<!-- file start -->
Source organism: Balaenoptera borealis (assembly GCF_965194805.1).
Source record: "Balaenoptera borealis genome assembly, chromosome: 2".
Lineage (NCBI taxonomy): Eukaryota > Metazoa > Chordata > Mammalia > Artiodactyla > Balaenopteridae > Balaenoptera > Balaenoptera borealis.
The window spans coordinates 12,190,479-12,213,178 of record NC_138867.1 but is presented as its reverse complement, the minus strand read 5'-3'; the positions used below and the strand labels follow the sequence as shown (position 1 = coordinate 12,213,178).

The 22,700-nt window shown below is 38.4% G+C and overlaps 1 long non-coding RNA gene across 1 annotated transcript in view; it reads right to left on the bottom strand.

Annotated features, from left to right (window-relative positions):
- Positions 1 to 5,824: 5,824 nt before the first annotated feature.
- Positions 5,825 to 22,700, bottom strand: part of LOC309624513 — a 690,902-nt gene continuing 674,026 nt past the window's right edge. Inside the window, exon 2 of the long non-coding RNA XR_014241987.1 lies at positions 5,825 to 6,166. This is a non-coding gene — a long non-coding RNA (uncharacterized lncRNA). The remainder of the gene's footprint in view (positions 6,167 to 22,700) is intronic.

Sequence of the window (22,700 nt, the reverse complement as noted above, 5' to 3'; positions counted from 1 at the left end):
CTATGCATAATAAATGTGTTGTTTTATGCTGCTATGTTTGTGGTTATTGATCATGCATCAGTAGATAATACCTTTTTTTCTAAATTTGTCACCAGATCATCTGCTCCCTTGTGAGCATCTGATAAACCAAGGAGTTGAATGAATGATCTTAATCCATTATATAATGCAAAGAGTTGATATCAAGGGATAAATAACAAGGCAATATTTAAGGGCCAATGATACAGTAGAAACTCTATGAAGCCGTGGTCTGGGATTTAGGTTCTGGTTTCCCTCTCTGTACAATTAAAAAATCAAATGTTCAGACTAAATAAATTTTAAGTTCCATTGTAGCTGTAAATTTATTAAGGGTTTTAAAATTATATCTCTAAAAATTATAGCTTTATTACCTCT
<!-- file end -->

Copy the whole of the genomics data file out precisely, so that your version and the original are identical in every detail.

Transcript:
Source organism: Balaenoptera borealis (assembly GCF_965194805.1).
Source record: "Balaenoptera borealis genome assembly, chromosome: 2".
Lineage (NCBI taxonomy): Eukaryota > Metazoa > Chordata > Mammalia > Artiodactyla > Balaenopteridae > Balaenoptera > Balaenoptera borealis.
The window spans coordinates 12,190,479-12,213,178 of record NC_138867.1 but is presented as its reverse complement, the minus strand read 5'-3'; the positions used below and the strand labels follow the sequence as shown (position 1 = coordinate 12,213,178).

The 22,700-nt window shown below is 38.4% G+C and overlaps 1 long non-coding RNA gene across 1 annotated transcript in view; it reads right to left on the bottom strand.

Annotated features, from left to right (window-relative positions):
- Positions 1 to 5,824: 5,824 nt before the first annotated feature.
- Positions 5,825 to 22,700, bottom strand: part of LOC309624513 — a 690,902-nt gene continuing 674,026 nt past the window's right edge. Inside the window, exon 2 of the long non-coding RNA XR_014241987.1 lies at positions 5,825 to 6,166. This is a non-coding gene — a long non-coding RNA (uncharacterized lncRNA). The remainder of the gene's footprint in view (positions 6,167 to 22,700) is intronic.

Sequence of the window (22,700 nt, the reverse complement as noted above, 5' to 3'; positions counted from 1 at the left end):
CTATGCATAATAAATGTGTTGTTTTATGCTGCTATGTTTGTGGTTATTGATCATGCATCAGTAGATAATACCTTTTTTTCTAAATTTGTCACCAGATCATCTGCTCCCTTGTGAGCATCTGATAAACCAAGGAGTTGAATGAATGATCTTAATCCATTATATAATGCAAAGAGTTGATATCAAGGGATAAATAACAAGGCAATATTTAAGGGCCAATGATACAGTAGAAACTCTATGAAGCCGTGGTCTGGGATTTAGGTTCTGGTTTCCCTCTCTGTACAATTAAAAAATCAAATGTTCAGACTAAATAAATTTTAAGTTCCATTGTAGCTGTAAATTTATTAAGGGTTTTAAAATTATATCTCTAAAAATTATAGCTTTATTACCTCT